Reviewing decades of thinking regarding the role of the state in economic development, we argue for the continued relevance of the concept of the ‘developmental state’. With reference to Argentina, Brazil, Ethiopia, Rwanda and China, we contend that new developmental states are evidence of a move beyond the historical experience of East Asian development. Further, we argue for the applicability of the developmental state framework to key questions of governance, institution building, industrial policy and the extractive industries, as well as to a wide variety of cases of successful and failed state-led development in the early twenty-first century.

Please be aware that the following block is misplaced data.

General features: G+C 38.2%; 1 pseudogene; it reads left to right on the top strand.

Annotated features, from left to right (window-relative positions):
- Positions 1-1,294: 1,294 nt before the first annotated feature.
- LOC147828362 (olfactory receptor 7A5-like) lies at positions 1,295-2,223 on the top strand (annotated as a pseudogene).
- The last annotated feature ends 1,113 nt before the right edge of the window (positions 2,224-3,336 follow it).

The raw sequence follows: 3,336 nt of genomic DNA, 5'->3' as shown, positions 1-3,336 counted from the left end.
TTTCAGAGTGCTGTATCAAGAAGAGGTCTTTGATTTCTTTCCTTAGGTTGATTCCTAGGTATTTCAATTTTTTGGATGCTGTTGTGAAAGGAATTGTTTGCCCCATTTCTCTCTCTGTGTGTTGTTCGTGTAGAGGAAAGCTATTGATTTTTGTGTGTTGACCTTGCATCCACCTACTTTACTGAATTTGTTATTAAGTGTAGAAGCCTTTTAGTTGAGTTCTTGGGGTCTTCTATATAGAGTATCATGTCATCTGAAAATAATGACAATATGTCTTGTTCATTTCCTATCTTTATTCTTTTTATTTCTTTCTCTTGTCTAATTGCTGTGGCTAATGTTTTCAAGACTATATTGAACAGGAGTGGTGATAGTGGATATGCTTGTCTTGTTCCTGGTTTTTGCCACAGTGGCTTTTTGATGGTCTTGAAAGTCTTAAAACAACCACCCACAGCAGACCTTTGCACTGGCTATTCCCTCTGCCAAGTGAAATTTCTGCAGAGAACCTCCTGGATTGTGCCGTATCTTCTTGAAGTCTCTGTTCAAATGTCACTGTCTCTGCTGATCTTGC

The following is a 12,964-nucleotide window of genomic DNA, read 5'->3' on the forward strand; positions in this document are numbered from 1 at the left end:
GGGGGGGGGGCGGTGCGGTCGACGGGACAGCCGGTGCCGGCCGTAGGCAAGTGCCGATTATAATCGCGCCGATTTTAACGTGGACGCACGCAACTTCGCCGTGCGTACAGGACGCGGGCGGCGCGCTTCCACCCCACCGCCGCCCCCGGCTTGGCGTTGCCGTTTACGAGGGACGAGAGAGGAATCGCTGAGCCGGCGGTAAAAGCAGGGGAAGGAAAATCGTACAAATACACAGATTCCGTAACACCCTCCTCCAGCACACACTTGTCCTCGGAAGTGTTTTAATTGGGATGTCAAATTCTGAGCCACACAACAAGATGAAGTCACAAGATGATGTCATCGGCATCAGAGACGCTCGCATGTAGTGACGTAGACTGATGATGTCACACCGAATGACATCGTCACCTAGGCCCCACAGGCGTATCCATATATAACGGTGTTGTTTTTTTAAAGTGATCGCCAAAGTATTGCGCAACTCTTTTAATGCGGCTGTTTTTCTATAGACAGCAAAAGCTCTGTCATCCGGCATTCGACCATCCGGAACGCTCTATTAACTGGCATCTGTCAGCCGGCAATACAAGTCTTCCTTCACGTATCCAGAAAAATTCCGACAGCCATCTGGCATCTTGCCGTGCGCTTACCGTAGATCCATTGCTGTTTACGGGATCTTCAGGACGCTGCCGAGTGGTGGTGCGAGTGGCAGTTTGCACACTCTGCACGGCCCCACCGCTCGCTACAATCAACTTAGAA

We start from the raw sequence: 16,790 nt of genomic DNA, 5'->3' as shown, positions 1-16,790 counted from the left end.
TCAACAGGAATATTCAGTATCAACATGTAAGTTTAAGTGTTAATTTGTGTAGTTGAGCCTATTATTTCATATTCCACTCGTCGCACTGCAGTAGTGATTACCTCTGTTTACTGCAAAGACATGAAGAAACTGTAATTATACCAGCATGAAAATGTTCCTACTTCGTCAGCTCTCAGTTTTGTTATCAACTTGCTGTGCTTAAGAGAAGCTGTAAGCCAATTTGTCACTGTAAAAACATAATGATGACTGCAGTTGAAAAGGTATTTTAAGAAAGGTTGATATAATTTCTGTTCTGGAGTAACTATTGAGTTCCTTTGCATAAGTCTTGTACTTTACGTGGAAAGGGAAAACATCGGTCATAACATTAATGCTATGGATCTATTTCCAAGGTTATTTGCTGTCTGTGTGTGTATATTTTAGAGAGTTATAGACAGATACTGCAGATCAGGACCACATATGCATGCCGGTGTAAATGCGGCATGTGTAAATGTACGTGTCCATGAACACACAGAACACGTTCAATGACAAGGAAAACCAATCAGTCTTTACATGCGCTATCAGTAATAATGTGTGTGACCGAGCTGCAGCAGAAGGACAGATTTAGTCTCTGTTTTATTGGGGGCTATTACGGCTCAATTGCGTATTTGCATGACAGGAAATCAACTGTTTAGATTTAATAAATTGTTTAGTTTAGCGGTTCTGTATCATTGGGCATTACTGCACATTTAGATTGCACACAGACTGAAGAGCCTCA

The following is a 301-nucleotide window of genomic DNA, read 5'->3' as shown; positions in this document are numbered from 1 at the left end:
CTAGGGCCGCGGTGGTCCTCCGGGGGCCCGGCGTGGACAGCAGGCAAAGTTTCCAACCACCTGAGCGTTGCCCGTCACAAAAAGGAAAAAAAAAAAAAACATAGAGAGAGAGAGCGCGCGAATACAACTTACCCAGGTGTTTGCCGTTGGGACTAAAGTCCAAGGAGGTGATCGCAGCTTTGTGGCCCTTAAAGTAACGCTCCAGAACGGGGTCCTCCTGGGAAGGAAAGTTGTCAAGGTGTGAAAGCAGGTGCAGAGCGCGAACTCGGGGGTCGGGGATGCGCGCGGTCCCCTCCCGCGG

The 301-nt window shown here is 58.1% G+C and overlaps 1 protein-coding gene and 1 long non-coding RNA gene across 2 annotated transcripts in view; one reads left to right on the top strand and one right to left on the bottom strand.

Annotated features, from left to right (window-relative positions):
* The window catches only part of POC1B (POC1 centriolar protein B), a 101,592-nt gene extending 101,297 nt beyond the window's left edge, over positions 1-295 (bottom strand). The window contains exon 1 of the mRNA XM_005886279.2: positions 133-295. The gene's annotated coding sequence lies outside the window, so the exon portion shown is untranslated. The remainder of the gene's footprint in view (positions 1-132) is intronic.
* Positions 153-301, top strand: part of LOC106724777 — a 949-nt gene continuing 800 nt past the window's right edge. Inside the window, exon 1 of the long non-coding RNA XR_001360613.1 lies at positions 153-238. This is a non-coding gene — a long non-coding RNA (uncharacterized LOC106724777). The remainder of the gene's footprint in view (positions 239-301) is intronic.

© 2018 The Author(s). Published by Informa UK Limited, trading as Taylor & Francis Group This is an Open Access article distributed under the terms of the Creative Commons Attribution-NonCommercial-NoDerivatives License (http://creativecommons.org/licenses/by-nc-nd/4.0/), which permits non-commercial re-use, distribution, and reproduction in any medium, provided the original work is properly cited, and is not altered, transformed, or built upon in any way.
Singh, J.N. and Ovadia, J.S. (2018) 'The Theory and Practice of Building Developmental States in the Global South', Third World Quarterly 39.6: 1033-1055
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